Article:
9. Add salt and pepper to taste and serve in a bowl with a sprinkling of cheese on top.


Vegan and vegetarian eating in Prague

I visited Prague for the first time last weekend with my boyfriend. What a beautiful city; its streets are lined with grand pastel-coloured buildings and red-roofed houses. There is a wealth of historical architecture from the Jewish Quarter up to the castle, and its quaint, cobbled streets don’t get tiresome to wander around.

View of Prague

And of course, I’d heard a lot about Czech beer. At around 90p for half a litre of good quality pilsner, you can’t go wrong. The food however, I hadn’t heard much about…

If you opt for a meatless diet, it’s best to do a bit of research before going away, especially if you want to sample the local cuisine.

For a short three-day trip, we managed to eat a lot of food! We visited two vegan restaurants, but the first of the two was the most memorable for me.

On the first evening, we were super excited to try traditional Czech food, so we jumped on the metro to Plevel.


A little off the beaten track, this cosy café-come-restaurant had a friendly floral interior and was bustling with young Czechs and laid back staff. As we were keen to try traditional Czech nosh, I opted for the vegan equivalent of brawn to start.


I had no idea what ‘brawn’ was, but the waitress seemed to think it was nice, so I thought, why not? Soon after however, the sensible part of my conscience laughed in the face of such spontaneity…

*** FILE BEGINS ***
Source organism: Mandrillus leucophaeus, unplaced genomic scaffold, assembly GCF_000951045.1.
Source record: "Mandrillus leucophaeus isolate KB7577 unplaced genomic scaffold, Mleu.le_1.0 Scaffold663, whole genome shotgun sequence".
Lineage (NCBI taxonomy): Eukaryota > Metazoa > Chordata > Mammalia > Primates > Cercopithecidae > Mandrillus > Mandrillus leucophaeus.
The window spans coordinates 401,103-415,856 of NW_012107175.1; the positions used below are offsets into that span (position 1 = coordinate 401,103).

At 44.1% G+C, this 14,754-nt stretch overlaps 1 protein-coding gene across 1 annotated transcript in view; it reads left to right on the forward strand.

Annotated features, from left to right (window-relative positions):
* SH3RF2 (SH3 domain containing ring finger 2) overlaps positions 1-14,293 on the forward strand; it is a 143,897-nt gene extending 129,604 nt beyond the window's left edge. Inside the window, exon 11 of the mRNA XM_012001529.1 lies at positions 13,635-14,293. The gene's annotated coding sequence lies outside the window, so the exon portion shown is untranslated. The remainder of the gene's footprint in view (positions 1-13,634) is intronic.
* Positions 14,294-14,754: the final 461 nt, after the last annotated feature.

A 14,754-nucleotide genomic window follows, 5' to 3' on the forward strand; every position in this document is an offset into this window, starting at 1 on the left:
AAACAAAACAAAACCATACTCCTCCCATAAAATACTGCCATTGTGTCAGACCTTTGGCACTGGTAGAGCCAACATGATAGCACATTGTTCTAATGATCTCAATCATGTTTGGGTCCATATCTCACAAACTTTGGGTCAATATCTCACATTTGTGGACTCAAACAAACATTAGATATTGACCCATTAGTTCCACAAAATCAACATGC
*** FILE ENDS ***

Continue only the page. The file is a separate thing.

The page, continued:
As described by Wikipedia, brawn is a ‘terrine or meat jelly made with flesh from the head of a calf or pig, or less commonly a sheep or cow, and often set in aspic.’ So, in its traditional form, it’s very much a meaty concoction.

On Plevel’s meVegan brawnnu the dish is described as ‘Agar brawn made from vegetables, soya and tofu’, with onions, vinegar and brad. I wasn’t really sure what to expect.

I now know agar is a type of jelly. The dish is what I imagine a combination of meat loaf and cat food taste like – not to my taste!

So round one of sampling Czech cuisine didn’t go so well. But luckily, the main course made up for it.

Hearty goulash

For the main, I had vegan goulash with dumplings. Described as ‘spicy goulash with soya meat, cooked with beer and served with homemade dumplings’, I was intrigued to see what this dish would look like.

Vegan goulash with dumplings

The sauce was a thick, soupy consistency which tasted of creamy pumpkin and herbs. In amongst the sauce were big chunks of soya meat and as you can see from the photo, there was a tangy lemon slice and scoop of chunky cranberry jam to offset the rich sauce.